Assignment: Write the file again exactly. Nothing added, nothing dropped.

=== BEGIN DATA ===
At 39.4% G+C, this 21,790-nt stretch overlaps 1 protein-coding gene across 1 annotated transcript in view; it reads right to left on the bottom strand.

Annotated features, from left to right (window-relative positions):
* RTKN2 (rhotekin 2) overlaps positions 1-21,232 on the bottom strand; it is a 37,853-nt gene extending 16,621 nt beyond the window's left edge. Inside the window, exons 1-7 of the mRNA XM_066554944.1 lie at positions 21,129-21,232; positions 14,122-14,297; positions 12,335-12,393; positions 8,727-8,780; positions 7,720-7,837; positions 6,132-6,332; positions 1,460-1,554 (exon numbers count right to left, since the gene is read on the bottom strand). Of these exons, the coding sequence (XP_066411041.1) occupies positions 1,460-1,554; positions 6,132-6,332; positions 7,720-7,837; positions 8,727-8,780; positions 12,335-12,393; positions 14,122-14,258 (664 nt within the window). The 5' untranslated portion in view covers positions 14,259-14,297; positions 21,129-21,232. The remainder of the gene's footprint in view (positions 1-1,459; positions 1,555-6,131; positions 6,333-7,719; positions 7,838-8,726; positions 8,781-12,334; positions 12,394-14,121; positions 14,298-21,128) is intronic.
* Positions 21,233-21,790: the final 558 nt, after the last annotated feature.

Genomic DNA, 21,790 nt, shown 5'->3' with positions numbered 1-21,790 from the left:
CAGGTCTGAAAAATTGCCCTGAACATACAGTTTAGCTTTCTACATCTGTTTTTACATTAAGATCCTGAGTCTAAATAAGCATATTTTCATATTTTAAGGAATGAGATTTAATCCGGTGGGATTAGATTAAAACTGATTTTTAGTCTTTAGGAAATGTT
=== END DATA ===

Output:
At 39.4% G+C, this 21,790-nt stretch overlaps 1 protein-coding gene across 1 annotated transcript in view; it reads right to left on the bottom strand.

Annotated features, from left to right (window-relative positions):
* RTKN2 (rhotekin 2) overlaps positions 1-21,232 on the bottom strand; it is a 37,853-nt gene extending 16,621 nt beyond the window's left edge. Inside the window, exons 1-7 of the mRNA XM_066554944.1 lie at positions 21,129-21,232; positions 14,122-14,297; positions 12,335-12,393; positions 8,727-8,780; positions 7,720-7,837; positions 6,132-6,332; positions 1,460-1,554 (exon numbers count right to left, since the gene is read on the bottom strand). Of these exons, the coding sequence (XP_066411041.1) occupies positions 1,460-1,554; positions 6,132-6,332; positions 7,720-7,837; positions 8,727-8,780; positions 12,335-12,393; positions 14,122-14,258 (664 nt within the window). The 5' untranslated portion in view covers positions 14,259-14,297; positions 21,129-21,232. The remainder of the gene's footprint in view (positions 1-1,459; positions 1,555-6,131; positions 6,333-7,719; positions 7,838-8,726; positions 8,781-12,334; positions 12,394-14,121; positions 14,298-21,128) is intronic.
* Positions 21,233-21,790: the final 558 nt, after the last annotated feature.

Genomic DNA, 21,790 nt, shown 5'->3' with positions numbered 1-21,790 from the left:
CAGGTCTGAAAAATTGCCCTGAACATACAGTTTAGCTTTCTACATCTGTTTTTACATTAAGATCCTGAGTCTAAATAAGCATATTTTCATATTTTAAGGAATGAGATTTAATCCGGTGGGATTAGATTAAAACTGATTTTTAGTCTTTAGGAAATGTT